Formal Verification Methods

Formal Verification Methods

DOI: 10.4018/978-1-4666-8315-0.ch002


This chapter provides a brief introduction to the domain of formal methods (Boca, Bowen, & Siddiqi, 2009) and the most commonly used verification methods (i.e., theorem proving [Harrison, 2009] and model checking [Baier & Katoen, 2008]). Due to their inherent precision, formal verification methods are increasingly being used in modeling and verifying safety and financial-critical systems these days.
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2.2 Model Checking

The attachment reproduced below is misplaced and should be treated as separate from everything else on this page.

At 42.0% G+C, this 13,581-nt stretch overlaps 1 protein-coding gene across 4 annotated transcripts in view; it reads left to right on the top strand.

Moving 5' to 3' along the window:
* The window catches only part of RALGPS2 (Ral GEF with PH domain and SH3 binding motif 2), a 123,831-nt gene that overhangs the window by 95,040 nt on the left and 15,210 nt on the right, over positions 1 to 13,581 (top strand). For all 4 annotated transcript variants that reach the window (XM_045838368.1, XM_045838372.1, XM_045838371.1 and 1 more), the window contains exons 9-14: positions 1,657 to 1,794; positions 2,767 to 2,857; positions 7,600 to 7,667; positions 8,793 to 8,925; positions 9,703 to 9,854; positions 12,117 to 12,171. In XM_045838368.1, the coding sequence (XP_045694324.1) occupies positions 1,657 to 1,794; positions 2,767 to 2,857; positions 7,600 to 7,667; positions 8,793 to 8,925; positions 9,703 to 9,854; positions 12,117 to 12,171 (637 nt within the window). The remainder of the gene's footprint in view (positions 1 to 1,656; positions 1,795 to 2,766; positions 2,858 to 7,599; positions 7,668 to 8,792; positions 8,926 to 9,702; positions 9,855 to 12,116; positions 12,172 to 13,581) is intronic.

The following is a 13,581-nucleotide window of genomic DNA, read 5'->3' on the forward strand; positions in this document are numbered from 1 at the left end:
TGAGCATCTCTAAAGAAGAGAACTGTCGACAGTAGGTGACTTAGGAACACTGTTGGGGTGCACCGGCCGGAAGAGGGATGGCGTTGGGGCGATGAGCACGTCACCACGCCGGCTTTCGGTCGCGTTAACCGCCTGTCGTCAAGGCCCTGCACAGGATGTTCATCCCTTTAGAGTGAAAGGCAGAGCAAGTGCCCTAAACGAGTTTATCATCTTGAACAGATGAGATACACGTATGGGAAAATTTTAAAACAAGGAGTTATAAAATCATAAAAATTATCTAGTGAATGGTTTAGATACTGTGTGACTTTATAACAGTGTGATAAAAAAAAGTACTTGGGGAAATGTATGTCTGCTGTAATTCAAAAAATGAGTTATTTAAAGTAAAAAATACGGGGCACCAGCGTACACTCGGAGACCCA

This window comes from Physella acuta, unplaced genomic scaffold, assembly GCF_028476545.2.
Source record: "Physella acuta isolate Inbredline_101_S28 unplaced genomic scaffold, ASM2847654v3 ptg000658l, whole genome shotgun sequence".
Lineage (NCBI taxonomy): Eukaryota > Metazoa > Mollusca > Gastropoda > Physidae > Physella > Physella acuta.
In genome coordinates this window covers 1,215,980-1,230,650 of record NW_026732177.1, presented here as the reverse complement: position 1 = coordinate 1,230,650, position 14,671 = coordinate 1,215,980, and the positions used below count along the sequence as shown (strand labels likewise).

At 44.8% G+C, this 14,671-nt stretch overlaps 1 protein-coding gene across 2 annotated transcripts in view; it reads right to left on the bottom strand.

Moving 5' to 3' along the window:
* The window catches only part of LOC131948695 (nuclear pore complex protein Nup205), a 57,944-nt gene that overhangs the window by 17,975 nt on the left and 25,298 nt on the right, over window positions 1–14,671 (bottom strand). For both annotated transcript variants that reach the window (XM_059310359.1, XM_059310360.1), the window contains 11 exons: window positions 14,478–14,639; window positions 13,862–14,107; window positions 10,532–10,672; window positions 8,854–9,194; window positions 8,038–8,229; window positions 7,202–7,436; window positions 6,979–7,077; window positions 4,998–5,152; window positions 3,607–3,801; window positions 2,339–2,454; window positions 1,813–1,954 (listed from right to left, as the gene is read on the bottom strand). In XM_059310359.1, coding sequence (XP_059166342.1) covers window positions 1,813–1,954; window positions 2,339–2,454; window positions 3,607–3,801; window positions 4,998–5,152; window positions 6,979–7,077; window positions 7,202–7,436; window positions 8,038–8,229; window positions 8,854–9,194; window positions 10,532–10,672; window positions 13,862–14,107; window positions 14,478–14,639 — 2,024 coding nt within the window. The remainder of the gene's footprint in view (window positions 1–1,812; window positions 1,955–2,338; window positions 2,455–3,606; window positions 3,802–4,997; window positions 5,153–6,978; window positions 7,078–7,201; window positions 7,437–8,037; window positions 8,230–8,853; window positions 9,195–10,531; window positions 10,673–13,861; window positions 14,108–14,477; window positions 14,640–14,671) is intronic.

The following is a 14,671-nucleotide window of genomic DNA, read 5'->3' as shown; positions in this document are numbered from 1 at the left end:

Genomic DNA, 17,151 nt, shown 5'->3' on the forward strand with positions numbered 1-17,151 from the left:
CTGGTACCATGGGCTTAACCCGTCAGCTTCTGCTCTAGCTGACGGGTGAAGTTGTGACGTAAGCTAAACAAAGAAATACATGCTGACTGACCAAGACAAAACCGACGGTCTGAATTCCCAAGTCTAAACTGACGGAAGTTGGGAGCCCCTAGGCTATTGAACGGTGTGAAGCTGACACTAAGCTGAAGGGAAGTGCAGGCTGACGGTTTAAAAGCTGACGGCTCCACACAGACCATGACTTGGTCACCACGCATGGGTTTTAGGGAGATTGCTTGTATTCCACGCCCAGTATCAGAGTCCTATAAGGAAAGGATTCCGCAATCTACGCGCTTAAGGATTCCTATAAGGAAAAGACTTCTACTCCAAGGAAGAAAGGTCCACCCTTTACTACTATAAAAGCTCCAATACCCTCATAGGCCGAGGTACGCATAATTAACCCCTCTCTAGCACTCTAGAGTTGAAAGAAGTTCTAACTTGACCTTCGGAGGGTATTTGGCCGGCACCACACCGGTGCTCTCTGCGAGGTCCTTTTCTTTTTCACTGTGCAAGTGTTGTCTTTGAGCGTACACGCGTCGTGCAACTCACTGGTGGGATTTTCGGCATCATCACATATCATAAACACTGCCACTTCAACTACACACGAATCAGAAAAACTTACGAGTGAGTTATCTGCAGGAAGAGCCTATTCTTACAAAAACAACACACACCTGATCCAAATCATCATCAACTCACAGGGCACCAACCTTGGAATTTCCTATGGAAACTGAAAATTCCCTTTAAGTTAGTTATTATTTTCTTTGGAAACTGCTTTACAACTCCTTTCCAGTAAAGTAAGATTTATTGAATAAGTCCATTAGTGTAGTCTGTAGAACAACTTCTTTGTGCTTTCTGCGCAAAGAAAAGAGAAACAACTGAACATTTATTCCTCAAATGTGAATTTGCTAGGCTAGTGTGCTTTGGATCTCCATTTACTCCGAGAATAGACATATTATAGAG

Model checking is primary used as the verification technique for reactive systems, i.e., the systems whose behavior is dependent on time and their environment, like controller units of digital circuits and communication protocols. The inputs to a model checker include the finite-state model of the system that needs to be analyzed along with the intended system properties, which are expressed in temporal logic. The model checker automatically verifies if the properties hold for the given system while providing an error trace in case of a failing property. The main verification principle behind model-checking is to construct a precise state-based model of the given system and exhaustively verify the given property for each state of this model. The analysis is automatic which is why model checking is one of the most widely used formal verification technique. On the other hand, model-checking is limited to systems that can only be expressed as finite-state machines. Another major limitation of the model checking approach is state space explosion. The state-space of a system can be very large, or sometimes even infinite. Thus, it becomes computationally impossible to explore the entire state-space with limited resources of time and memory. This problem is usually resolved by working with abstract, less complex, models of the system by somewhat compromising the accuracy of the analysis.

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